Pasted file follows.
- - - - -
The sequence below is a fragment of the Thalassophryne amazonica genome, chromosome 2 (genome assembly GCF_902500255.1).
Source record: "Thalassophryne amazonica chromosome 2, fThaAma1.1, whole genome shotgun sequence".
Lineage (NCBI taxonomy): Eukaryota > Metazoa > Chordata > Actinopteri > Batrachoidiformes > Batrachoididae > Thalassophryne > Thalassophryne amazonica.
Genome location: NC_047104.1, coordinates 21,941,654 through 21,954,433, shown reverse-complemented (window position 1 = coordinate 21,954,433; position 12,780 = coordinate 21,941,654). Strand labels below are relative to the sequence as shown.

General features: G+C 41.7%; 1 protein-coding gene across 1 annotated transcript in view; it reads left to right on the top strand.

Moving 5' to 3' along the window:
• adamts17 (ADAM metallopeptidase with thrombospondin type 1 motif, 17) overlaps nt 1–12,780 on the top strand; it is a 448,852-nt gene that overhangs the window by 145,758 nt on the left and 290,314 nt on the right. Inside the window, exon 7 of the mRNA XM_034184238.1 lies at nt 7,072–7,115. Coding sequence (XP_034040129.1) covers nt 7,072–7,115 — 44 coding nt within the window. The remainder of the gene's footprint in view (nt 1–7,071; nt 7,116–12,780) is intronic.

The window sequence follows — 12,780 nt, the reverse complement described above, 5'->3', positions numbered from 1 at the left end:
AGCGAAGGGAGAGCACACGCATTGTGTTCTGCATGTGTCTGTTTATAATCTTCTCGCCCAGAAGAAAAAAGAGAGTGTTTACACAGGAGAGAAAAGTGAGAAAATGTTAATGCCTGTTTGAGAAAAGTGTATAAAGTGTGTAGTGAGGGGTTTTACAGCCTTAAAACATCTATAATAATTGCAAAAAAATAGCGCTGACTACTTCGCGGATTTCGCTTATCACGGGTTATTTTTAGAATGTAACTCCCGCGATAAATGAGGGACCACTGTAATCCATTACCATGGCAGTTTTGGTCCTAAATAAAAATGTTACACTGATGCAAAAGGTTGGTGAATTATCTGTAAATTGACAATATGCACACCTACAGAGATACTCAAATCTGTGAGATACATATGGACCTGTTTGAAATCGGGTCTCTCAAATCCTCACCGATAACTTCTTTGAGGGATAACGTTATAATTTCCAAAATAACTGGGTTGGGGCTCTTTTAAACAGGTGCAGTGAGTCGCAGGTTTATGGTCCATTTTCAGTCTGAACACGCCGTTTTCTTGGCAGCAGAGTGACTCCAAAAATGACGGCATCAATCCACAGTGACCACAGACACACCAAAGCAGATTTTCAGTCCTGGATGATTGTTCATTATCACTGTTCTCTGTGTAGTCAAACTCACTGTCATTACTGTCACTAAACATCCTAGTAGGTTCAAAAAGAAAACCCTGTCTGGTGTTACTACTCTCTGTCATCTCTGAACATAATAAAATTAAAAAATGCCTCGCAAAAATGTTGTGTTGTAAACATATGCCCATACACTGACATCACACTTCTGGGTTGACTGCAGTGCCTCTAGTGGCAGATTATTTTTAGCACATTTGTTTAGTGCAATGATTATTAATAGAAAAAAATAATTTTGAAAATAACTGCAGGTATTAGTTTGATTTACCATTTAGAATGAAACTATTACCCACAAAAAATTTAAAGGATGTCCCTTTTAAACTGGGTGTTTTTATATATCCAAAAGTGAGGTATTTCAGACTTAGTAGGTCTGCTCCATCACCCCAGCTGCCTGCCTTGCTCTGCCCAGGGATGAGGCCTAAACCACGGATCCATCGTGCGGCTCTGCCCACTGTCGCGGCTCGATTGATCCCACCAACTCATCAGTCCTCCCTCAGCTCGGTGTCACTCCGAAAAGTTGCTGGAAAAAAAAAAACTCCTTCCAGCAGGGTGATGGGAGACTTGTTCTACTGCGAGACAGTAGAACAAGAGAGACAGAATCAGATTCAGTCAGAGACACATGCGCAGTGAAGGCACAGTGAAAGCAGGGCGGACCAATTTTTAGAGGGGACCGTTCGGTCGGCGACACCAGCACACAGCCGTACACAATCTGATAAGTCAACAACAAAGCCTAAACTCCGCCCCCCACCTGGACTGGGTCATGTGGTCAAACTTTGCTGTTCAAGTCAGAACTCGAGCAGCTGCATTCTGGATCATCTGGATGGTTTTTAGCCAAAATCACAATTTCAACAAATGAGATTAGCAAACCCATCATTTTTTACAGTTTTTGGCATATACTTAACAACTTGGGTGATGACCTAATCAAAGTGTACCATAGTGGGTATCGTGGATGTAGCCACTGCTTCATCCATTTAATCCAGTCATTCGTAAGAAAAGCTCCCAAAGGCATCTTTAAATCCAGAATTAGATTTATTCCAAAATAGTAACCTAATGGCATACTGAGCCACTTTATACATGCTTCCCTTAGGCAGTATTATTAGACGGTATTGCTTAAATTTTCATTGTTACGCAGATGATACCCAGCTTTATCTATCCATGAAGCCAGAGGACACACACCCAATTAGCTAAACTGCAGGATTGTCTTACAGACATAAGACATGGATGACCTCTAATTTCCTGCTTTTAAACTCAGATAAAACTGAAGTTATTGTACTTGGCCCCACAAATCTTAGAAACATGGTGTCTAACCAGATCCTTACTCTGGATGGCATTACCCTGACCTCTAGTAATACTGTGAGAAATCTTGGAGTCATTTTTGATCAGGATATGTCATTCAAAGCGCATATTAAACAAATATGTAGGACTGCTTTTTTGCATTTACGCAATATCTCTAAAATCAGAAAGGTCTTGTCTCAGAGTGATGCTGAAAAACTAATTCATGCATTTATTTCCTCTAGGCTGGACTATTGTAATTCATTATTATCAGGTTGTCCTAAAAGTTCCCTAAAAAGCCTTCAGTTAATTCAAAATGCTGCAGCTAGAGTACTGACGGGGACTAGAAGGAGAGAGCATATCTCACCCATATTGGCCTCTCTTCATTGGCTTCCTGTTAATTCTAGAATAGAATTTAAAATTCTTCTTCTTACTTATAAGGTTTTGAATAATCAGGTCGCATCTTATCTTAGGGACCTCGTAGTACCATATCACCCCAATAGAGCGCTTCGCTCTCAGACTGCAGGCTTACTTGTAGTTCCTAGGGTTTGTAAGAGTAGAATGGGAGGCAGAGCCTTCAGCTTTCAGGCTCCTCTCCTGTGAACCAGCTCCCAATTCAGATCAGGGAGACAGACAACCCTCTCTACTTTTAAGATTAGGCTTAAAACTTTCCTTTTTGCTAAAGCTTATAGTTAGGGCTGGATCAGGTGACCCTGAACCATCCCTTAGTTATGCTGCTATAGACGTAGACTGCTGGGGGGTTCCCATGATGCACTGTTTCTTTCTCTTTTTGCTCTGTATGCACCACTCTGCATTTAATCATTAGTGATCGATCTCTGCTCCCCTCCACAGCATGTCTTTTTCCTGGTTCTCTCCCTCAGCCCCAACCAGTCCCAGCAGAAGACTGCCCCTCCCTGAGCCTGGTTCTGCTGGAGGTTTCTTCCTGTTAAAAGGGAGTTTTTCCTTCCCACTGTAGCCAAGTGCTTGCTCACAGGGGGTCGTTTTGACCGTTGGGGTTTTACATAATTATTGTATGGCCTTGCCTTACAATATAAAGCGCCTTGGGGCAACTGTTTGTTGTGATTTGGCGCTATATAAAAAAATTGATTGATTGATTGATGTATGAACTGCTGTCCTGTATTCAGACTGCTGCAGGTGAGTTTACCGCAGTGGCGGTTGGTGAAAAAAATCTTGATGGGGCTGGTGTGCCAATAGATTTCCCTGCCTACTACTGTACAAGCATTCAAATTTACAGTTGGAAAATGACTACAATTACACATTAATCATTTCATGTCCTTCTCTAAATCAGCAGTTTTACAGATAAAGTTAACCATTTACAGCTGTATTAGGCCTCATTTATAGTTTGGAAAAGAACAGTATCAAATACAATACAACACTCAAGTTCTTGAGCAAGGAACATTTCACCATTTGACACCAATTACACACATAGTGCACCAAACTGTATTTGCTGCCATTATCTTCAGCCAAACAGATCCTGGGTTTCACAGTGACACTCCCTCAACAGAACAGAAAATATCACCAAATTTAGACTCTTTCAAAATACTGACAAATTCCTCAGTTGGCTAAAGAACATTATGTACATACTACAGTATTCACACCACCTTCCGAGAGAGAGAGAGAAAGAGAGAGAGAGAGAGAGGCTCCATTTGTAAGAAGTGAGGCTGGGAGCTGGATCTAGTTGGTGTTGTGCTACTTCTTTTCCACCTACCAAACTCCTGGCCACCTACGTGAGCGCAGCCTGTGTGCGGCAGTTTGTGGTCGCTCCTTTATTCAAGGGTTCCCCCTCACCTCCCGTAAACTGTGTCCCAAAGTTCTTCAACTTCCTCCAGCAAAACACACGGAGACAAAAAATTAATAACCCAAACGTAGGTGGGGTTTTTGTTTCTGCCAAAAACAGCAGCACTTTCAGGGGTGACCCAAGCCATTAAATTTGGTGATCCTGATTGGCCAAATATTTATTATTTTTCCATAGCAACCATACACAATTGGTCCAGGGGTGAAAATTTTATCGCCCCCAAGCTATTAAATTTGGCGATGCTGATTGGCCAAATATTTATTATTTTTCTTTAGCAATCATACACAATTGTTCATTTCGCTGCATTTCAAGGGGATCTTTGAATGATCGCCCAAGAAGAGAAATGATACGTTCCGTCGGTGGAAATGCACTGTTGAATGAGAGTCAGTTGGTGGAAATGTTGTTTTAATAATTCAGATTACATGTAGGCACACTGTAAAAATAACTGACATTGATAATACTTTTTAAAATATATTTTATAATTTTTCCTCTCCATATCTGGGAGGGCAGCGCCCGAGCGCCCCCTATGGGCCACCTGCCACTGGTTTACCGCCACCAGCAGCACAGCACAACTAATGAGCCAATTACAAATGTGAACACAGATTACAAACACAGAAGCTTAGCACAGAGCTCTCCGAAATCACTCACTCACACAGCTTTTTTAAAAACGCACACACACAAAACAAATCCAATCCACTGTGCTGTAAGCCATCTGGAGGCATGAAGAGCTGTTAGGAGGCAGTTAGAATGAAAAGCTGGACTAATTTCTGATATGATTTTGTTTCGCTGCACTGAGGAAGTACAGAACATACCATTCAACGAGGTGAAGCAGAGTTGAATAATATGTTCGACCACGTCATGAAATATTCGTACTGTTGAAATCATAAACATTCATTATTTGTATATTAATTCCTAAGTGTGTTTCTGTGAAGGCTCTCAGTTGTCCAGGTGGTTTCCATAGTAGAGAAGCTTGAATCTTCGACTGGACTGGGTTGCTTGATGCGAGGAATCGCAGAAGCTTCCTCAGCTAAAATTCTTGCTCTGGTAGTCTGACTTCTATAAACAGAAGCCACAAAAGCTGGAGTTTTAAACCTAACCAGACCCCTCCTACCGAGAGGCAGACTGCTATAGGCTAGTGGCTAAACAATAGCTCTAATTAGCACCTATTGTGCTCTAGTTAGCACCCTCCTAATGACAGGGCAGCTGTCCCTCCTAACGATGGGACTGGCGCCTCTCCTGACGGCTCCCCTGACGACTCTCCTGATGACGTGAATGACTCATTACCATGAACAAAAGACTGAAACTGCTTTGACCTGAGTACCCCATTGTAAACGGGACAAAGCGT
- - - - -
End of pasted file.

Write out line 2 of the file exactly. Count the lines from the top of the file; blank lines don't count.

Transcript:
Source record: "Thalassophryne amazonica chromosome 2, fThaAma1.1, whole genome shotgun sequence".